Faculty Scholarly Dissemination Grants

Title

Marital Matching Among US Residents: A Comparison of Immigrants by Region of Origin

Department

Economics Department

College

Seidman College of Business

Disciplines

Business

Abstract

This paper examines how equilibrium sorting takes place in marriages between immigrants in the US from Mexico, Asia, the Middle East, Central America, South America, Europe and Africa. For comparison purposes it also examines patterns of marital matching observed between men and women born in the US. To do so, the paper constructs an empirical model of spouse selection based on Beckers efficient marriage market hypothesis, in which optimal assignments of marriage partners are derived from maximizing the household output function. By specifying a marital production function and introducing the influence of multiple individual characteristics simultaneously in the matching technology, this paper creates a matching algorithm and uses the estimated parameters to both isolate the characteristics that drive the matching process and to examine positive and negative assortative mating with respect to nonmarket (age, education) and market (hours worked, income) characteristics. Finally, to judge how well the model fits Beckers (1991) theory, the paper constructs match matrices which are also used to assess if marriages in the sample exhibit hypergamy (women marrying up) or hypogamy (men marrying up). Using the Integrated Public Use Microdata Series of the 2000 Census the paper finds support for positive assortative mating on age, education, hours worked and income in all regions examined with the exception of immigrants from Mexico and Asia for whom negative assortative mating on income is found. In contrast, results reveal complete specialization in US households with negative assortative mating on both hours worked and income. In examining matching patterns to isolate the factors that affect marital choice results indicate that while age of the female drives the matching process in all regions of the world examined, it is the hours worked by the male that affects mate selection and the organization of marriage markets among immigrants from Mexico, Asia, Central American, South America and Africa. In marriages between immigrants from the Middle East, Europe and among Americans it is the years of schooling of the male that has the largest impact on marital matching. Furthermore, estimated match matrices employing multiple individual traits reveal that American men are most likely to marry women with similar traits followed by men from Central America. Finally, the match matrices reveal that the practice of hypergamy is more common than hypogamy with the incidence being highest in immigrants from Mexico followed by South America.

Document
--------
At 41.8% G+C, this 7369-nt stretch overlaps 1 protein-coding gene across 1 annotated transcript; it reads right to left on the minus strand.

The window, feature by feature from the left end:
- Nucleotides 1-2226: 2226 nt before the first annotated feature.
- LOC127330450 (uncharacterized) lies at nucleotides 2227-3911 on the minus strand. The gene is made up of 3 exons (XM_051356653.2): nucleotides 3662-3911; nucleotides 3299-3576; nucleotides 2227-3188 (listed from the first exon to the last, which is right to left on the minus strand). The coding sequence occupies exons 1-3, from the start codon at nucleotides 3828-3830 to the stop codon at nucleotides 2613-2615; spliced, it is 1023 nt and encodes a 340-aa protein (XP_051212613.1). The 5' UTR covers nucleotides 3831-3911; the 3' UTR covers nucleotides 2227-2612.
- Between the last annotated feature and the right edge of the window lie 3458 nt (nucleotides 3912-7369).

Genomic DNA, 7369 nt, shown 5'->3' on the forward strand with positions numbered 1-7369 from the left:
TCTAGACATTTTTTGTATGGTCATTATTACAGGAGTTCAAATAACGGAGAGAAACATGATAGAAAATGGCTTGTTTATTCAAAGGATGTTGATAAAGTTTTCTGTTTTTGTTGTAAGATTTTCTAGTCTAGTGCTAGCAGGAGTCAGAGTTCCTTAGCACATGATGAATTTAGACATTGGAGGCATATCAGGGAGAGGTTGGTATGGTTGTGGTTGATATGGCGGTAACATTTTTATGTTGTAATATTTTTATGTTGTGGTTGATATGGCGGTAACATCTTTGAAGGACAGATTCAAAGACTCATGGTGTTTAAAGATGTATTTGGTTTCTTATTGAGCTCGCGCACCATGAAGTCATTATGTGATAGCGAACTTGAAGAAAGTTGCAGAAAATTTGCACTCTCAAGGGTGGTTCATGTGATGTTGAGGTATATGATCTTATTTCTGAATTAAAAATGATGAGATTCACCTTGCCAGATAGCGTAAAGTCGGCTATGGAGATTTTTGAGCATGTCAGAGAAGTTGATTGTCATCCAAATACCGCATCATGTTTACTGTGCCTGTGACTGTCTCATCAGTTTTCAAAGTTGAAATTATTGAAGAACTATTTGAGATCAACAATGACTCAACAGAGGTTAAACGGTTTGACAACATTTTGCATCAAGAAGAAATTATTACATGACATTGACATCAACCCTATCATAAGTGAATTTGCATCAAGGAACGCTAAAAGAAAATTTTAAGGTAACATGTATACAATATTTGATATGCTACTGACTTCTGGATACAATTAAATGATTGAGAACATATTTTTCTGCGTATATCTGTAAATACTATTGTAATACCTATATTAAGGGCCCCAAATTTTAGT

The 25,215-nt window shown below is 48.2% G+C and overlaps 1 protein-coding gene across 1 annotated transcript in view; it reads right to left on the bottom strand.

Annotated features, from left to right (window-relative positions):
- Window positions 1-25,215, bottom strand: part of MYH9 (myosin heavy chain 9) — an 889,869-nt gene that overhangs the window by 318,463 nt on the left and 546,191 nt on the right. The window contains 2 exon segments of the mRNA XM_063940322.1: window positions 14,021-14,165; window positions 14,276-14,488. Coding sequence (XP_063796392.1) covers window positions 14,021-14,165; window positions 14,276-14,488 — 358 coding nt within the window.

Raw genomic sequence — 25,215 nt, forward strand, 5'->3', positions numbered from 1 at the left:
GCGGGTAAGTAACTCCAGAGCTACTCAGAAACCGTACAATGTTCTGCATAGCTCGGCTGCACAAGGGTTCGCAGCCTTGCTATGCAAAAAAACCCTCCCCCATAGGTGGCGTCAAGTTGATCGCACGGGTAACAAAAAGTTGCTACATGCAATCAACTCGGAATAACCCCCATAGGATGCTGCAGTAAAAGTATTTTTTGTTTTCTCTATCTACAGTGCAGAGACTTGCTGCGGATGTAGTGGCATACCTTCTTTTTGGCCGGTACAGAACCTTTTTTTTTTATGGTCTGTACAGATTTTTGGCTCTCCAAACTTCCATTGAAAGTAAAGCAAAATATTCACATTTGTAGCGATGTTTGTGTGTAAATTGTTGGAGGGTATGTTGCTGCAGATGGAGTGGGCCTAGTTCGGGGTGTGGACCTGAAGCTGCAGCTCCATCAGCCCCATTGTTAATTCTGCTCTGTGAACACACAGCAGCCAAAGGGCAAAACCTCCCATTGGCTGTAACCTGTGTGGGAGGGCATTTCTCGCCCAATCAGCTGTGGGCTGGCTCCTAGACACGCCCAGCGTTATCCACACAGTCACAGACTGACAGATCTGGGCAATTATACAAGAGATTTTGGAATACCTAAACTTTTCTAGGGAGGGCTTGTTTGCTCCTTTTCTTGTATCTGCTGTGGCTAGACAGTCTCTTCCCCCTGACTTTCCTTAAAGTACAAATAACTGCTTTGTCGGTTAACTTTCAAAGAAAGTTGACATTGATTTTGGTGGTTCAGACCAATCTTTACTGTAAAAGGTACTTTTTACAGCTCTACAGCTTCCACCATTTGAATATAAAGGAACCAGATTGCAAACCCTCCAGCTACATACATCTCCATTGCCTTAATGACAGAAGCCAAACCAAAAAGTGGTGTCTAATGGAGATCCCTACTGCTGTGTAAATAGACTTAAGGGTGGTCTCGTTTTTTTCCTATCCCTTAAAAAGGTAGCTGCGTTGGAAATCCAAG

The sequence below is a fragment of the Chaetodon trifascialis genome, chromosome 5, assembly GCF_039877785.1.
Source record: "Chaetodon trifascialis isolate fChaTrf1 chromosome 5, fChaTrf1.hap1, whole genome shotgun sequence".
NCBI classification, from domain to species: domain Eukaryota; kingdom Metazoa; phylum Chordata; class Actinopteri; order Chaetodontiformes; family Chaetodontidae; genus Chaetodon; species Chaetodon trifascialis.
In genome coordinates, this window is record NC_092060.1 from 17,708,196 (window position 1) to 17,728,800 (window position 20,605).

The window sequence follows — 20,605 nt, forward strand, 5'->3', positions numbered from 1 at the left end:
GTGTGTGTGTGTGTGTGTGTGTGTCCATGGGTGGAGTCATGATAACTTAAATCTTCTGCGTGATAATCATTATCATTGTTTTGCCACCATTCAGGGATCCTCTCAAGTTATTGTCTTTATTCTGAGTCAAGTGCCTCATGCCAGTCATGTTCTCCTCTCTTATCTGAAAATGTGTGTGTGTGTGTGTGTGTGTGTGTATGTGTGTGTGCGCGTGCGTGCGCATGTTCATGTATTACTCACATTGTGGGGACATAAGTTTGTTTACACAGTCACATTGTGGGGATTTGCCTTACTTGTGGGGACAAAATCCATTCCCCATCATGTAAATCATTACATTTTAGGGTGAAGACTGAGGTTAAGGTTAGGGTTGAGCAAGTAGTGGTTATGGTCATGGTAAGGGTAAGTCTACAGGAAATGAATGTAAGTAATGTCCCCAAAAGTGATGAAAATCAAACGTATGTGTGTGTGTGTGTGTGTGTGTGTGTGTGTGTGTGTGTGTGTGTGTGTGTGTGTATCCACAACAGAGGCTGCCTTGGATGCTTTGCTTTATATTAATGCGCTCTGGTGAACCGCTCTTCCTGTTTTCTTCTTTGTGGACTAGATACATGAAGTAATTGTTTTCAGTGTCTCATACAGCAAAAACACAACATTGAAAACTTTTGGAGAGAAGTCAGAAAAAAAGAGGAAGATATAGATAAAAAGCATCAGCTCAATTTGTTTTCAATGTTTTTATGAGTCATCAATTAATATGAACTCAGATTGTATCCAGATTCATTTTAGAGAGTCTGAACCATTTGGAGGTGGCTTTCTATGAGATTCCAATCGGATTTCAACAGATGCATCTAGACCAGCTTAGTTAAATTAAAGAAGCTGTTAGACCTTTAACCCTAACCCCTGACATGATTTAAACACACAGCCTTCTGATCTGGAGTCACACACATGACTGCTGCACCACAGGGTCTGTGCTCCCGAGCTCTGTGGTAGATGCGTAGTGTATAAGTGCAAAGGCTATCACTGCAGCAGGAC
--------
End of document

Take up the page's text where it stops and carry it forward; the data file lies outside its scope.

Conference Name

International Multidisciplinary Academic Summit

Conference Location

Venice, Italy

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